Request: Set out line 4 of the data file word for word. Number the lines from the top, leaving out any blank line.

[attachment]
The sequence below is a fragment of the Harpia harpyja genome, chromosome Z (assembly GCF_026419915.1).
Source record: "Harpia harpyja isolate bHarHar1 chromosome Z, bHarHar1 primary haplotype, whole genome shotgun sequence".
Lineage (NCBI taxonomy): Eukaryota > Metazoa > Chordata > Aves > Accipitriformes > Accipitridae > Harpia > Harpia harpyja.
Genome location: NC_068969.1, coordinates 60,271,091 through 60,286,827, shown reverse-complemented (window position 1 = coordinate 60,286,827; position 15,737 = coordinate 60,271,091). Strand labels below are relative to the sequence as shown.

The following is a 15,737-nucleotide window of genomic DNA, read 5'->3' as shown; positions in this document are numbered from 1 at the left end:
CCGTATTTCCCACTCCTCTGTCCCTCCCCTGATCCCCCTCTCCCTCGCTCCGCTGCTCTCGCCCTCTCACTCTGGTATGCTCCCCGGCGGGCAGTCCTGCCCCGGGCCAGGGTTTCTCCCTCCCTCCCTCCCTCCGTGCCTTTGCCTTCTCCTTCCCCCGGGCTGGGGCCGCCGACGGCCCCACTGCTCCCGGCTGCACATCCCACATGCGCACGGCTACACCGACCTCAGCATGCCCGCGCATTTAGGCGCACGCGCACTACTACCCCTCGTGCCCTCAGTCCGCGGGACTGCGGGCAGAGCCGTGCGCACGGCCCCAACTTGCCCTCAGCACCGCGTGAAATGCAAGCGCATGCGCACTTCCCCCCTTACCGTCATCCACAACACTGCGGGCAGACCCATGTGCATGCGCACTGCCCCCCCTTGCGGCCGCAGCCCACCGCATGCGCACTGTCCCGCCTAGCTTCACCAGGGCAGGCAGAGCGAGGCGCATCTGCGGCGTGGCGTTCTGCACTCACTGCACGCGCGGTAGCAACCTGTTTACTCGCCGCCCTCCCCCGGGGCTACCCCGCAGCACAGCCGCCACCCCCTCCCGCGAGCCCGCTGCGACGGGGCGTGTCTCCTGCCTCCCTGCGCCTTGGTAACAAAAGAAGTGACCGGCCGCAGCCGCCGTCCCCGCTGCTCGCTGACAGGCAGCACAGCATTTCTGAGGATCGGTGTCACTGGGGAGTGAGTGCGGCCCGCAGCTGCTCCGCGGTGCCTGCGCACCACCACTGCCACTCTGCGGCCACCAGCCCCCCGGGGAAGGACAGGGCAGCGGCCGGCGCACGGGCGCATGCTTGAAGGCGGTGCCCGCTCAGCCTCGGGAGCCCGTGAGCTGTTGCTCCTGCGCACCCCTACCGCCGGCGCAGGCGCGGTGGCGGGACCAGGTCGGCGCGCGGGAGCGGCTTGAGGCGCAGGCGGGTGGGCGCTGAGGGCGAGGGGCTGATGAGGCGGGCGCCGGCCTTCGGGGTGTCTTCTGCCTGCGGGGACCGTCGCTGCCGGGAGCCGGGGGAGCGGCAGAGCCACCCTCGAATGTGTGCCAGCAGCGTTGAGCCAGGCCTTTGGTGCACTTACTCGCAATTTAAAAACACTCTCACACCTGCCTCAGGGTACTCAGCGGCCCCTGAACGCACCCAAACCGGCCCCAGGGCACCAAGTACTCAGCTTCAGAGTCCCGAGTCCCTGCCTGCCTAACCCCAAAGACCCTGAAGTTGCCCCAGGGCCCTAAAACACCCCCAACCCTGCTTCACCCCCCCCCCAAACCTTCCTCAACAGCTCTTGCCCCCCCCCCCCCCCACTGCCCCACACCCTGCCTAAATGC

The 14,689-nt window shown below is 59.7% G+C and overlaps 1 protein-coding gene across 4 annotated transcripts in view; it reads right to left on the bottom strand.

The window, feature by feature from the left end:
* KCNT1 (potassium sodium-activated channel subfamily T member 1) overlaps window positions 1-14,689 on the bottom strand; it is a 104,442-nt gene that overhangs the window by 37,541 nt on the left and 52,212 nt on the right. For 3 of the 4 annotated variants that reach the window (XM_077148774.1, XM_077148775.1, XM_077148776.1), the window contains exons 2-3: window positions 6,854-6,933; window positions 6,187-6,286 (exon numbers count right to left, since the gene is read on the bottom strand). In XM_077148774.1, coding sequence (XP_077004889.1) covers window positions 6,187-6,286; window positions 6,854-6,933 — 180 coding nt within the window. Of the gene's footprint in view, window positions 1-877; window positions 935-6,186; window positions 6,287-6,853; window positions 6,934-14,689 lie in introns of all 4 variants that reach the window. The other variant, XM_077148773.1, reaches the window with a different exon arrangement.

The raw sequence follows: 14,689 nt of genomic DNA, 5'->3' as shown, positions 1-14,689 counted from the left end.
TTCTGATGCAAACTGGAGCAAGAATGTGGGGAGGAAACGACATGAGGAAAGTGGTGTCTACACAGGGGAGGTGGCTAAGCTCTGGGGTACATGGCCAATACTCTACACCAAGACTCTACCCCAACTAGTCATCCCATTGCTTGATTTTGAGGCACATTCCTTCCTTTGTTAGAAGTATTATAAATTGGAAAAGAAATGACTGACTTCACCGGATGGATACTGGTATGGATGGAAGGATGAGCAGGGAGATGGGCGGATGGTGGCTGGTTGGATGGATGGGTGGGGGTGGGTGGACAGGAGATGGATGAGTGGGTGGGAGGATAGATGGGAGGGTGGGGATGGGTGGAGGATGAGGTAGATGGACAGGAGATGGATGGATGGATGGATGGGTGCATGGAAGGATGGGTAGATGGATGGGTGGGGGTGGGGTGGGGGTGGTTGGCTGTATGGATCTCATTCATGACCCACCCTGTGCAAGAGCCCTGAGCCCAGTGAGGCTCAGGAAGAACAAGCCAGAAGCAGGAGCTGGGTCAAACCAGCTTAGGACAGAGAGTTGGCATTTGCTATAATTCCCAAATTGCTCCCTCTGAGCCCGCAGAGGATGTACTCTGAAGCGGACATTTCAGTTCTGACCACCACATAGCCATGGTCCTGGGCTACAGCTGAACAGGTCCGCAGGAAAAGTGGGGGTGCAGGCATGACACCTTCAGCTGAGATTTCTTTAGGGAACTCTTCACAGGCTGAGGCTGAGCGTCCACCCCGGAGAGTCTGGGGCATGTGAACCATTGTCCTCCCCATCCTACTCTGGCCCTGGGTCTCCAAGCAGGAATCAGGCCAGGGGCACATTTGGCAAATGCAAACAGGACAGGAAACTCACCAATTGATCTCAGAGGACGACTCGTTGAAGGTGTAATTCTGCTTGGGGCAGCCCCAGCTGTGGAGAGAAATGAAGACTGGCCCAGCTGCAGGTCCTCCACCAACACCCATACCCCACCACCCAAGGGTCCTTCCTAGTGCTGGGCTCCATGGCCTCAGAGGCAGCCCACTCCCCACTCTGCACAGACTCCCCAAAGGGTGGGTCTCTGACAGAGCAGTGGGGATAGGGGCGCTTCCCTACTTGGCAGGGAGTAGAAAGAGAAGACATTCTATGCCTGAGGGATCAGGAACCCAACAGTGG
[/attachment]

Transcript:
Genome location: NC_068969.1, coordinates 60,271,091 through 60,286,827, shown reverse-complemented (window position 1 = coordinate 60,286,827; position 15,737 = coordinate 60,271,091). Strand labels below are relative to the sequence as shown.